NOCO PODCASTERS have a lot to say.

by J. Ken Conte

Podcasts are the fastest- growing new-content me- dium in the world. There are more than 750,000 podcasts to choose from, and people in 50 percent of all U.S. homes consider themselves podcast fans (according to Nielsen). The most popular podcasts enjoy more than 10 million downloads per episode, which is more than half the viewership of a typical Sunday night NFL game. No wonder advertisers are flocking to them.

Podcasting didn’t really take off until 2015, when comedian Marc Maron hosted then-President Barack Obama on WTF, a weekly show Maron produces in his garage. The ensuing interview, which touched on comedy, fatherhood, overcoming fear, and all sorts of other subjects, was a historic moment for podcast- ers and listeners across the political spectrum. Once the White House em braced the medium as a legitimate way to reach audiences, podcasting instantly came to be seen as main- stream. Sponsors came out of the woodwork.

Podcasting was already more than a decade old by then. Radio Open Source, the longest running podcast, launched in 2003 and continues today. The term podcasting first ap- peared in a February 2004 Guardian article by Ben Hammersly; the “pod” prefix referred to the Apple iPod, which at that time was the world’s most advanced device for mobile digital entertainment (the iPhone was still three years away). The term entered the consumer lexicon in 2005, when Apple began distributing podcasts via iTunes and encouraged podcast production via GarageBand and QuickTime.

A wave of self-produced podcasts quickly emerged. Virtually anybody could start one – all you needed was a decent microphone, an Internet connection and a copy of Podcasting for Dummies. With its low barrier to entry and negligible cost, the plat- form opened the door to imaginative shows for almost every audience niche.

The same traits made podcasting a perfect fit for the enterprising spirits of Northern Colorado. Spirits like me.

HOW I FOUND POD
I started listening to podcasts back in 2005 as a way to kill time while traveling, and got hooked when co- median Ricky Gervais teamed up with the BBC to produce 12 episodes. Gervais’s show quickly became the most downloaded podcast in history up to that point. It was later adapted into an animated series, and the world began to take notice. Podcast popularity continued to grow as radio stations began recording their regular shows and making them available as podcasts to grow their audiences.

Ivan Wayne hosts The More You NoCo. |Photo courtesy of Ivan Wayne

Over the years I listened to hundreds of hours of podcasting, but I couldn’t find a single show that offered long-form interviews with notable people in the motorcycle industry, in which I was intimately involved. So I decided to start one. I had no real knowledge of audio editing or the back end of an RSS feed, but I knew motorcycles and I knew how to talk. I did some research, teamed up with an Internet- savvy friend, and enlisted another friend (and fellow podcast-listening enthusiast) to edit my audio. We called the show 4Ever2Wheels. The first segment went live in January 2014.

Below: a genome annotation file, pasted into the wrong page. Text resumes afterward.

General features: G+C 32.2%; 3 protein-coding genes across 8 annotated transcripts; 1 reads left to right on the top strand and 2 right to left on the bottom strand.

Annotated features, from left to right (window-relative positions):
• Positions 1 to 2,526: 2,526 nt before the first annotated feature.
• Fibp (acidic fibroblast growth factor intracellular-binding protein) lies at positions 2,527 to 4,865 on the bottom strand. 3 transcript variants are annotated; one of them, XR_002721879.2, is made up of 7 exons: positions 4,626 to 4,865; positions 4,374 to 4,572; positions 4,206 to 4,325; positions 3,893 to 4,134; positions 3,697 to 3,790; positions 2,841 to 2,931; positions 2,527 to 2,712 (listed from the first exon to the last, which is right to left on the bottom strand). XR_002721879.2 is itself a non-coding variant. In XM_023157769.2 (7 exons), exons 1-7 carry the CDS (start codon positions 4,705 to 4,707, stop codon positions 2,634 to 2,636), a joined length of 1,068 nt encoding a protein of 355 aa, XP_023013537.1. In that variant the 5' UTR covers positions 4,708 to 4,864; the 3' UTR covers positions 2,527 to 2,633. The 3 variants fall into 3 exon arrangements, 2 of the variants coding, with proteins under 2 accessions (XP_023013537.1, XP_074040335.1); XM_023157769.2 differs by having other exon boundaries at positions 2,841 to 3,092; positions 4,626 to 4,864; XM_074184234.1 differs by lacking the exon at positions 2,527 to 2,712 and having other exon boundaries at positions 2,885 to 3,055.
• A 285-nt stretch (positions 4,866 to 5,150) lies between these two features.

More than five years and nearly 140 segments later, 4Ever2Wheels draws a weekly audience of 20,000. The show gained wide acceptance because of the content and the guests – I’ve worked in the motorcycle industry for quite a while, enabling me to line up a lot of well-known personalities and even a few celebrities. But whether I was talking with Keanu Reeves about his Arch Motorcycles venture (Episode #36), NOCO legend Charlie Weisel about his long-distance chopper rides (Episode #139), or anybody else, listeners tuned in because we all shared a bond: the freedom of the road.

Along the way I added a weekly news segment called ShopTalk, co-hosted by Cycle Source Maga- zine owner Chris Callen, to complement the long form interviews. ShopTalk allows for real-time audi- ence interaction because it is video-streamed live on Facebook, YouTube and Twitter, which makes our show more technologically challenging than most podcasts. A couple of years ago I took over all the audio editing and RSS posting duties, and after a bit of a learning curve they have become second nature.

You can hear all the episodes on any podcasting platform by searching 4Ever2Wheels, or visit the show’s websiteat www.4Ever2Wheels.com.

OTHER NOCO PODCASTS
4Ever2Wheels is just one of many homegrown Northern Colorado podcasts. Some cover regional per- sonalities and issues, while others are based in NOCO but address national and even international topics.

One of the best local-focus podcasts is The More You NoCo. Ivan Wayne, a psychology instructor at the University of Northern Colorado and Front Range Community College, launched the show last August and has already piled up 95 half-hour episodes. Wayne hopes to bring more of a sense of community to Northern Colorado by having conversations with people about what they do and what is important to them. He donates half of each show’s proceeds to a featured nonprofit, as a way to give back to the community and to demonstrate the good that can come from philanthropy, even on a small scale.

The show’s range of topics and person- alities are as wide as the NOCO commu- nity. “I always recommend people find an episode featuring a conversation with a person they don’t know or about a topic not in their wheelhouse,” says Wayne. “The feedback I typically get is that a lis- tener didn’t expect to like it, but they did, because it was two people carrying on an interesting conversation.”

Wayne’s first foray into podcast listen- ing was Talk Is Jericho, hosted by former WWE wrestler Chris Jericho, who riffs on wrestling, entertainment, comedy and the paranormal with celebrities. Today, along with his penchant for all things pro wres- tling, Wayne also enjoys Last Podcast on the Left, The Joe Rogan Experience, Ted- Talk Radio Hour and Radio Lab. You can tune in to The More You NoCo through all podcast channels or on the site at www.themoreyounoco.com.